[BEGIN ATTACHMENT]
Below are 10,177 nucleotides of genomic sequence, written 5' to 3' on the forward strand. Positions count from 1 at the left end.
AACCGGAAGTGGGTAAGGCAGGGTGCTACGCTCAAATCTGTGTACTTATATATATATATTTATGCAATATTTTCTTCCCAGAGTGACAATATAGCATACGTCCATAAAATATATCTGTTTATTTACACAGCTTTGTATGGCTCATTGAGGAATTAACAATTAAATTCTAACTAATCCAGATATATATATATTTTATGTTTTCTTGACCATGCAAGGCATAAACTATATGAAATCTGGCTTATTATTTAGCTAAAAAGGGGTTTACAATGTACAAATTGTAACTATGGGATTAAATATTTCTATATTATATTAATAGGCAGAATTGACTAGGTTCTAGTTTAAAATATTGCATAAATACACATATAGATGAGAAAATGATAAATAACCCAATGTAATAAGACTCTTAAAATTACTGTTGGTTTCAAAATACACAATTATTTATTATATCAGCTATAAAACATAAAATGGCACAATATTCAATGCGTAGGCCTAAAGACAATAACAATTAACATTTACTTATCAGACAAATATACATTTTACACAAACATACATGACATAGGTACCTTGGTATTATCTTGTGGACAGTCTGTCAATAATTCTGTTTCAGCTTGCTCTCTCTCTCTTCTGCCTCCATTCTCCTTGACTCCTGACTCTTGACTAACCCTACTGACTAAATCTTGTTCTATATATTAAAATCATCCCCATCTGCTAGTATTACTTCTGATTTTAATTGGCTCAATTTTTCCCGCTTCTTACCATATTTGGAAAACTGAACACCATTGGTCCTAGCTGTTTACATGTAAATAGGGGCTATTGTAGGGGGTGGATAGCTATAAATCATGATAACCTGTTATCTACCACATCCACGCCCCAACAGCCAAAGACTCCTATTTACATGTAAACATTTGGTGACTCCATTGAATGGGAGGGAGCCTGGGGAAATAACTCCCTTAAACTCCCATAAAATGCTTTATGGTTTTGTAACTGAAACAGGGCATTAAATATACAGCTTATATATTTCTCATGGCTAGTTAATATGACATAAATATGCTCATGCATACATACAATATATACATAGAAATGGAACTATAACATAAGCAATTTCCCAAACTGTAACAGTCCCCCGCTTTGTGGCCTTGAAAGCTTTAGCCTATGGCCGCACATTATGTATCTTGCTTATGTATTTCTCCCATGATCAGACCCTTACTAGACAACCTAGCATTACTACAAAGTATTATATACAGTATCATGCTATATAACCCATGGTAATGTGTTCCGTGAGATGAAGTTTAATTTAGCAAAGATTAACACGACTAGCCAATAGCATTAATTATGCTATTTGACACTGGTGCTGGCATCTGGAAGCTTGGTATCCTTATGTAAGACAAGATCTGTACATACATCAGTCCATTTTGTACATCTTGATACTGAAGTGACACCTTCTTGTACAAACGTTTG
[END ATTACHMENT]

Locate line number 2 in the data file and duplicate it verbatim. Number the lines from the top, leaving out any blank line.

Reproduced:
AACCGGAAGTGGGTAAGGCAGGGTGCTACGCTCAAATCTGTGTACTTATATATATATATTTATGCAATATTTTCTTCCCAGAGTGACAATATAGCATACGTCCATAAAATATATCTGTTTATTTACACAGCTTTGTATGGCTCATTGAGGAATTAACAATTAAATTCTAACTAATCCAGATATATATATATTTTATGTTTTCTTGACCATGCAAGGCATAAACTATATGAAATCTGGCTTATTATTTAGCTAAAAAGGGGTTTACAATGTACAAATTGTAACTATGGGATTAAATATTTCTATATTATATTAATAGGCAGAATTGACTAGGTTCTAGTTTAAAATATTGCATAAATACACATATAGATGAGAAAATGATAAATAACCCAATGTAATAAGACTCTTAAAATTACTGTTGGTTTCAAAATACACAATTATTTATTATATCAGCTATAAAACATAAAATGGCACAATATTCAATGCGTAGGCCTAAAGACAATAACAATTAACATTTACTTATCAGACAAATATACATTTTACACAAACATACATGACATAGGTACCTTGGTATTATCTTGTGGACAGTCTGTCAATAATTCTGTTTCAGCTTGCTCTCTCTCTCTTCTGCCTCCATTCTCCTTGACTCCTGACTCTTGACTAACCCTACTGACTAAATCTTGTTCTATATATTAAAATCATCCCCATCTGCTAGTATTACTTCTGATTTTAATTGGCTCAATTTTTCCCGCTTCTTACCATATTTGGAAAACTGAACACCATTGGTCCTAGCTGTTTACATGTAAATAGGGGCTATTGTAGGGGGTGGATAGCTATAAATCATGATAACCTGTTATCTACCACATCCACGCCCCAACAGCCAAAGACTCCTATTTACATGTAAACATTTGGTGACTCCATTGAATGGGAGGGAGCCTGGGGAAATAACTCCCTTAAACTCCCATAAAATGCTTTATGGTTTTGTAACTGAAACAGGGCATTAAATATACAGCTTATATATTTCTCATGGCTAGTTAATATGACATAAATATGCTCATGCATACATACAATATATACATAGAAATGGAACTATAACATAAGCAATTTCCCAAACTGTAACAGTCCCCCGCTTTGTGGCCTTGAAAGCTTTAGCCTATGGCCGCACATTATGTATCTTGCTTATGTATTTCTCCCATGATCAGACCCTTACTAGACAACCTAGCATTACTACAAAGTATTATATACAGTATCATGCTATATAACCCATGGTAATGTGTTCCGTGAGATGAAGTTTAATTTAGCAAAGATTAACACGACTAGCCAATAGCATTAATTATGCTATTTGACACTGGTGCTGGCATCTGGAAGCTTGGTATCCTTATGTAAGACAAGATCTGTACATACATCAGTCCATTTTGTACATCTTGATACTGAAGTGACACCTTCTTGTACAAACGTTTG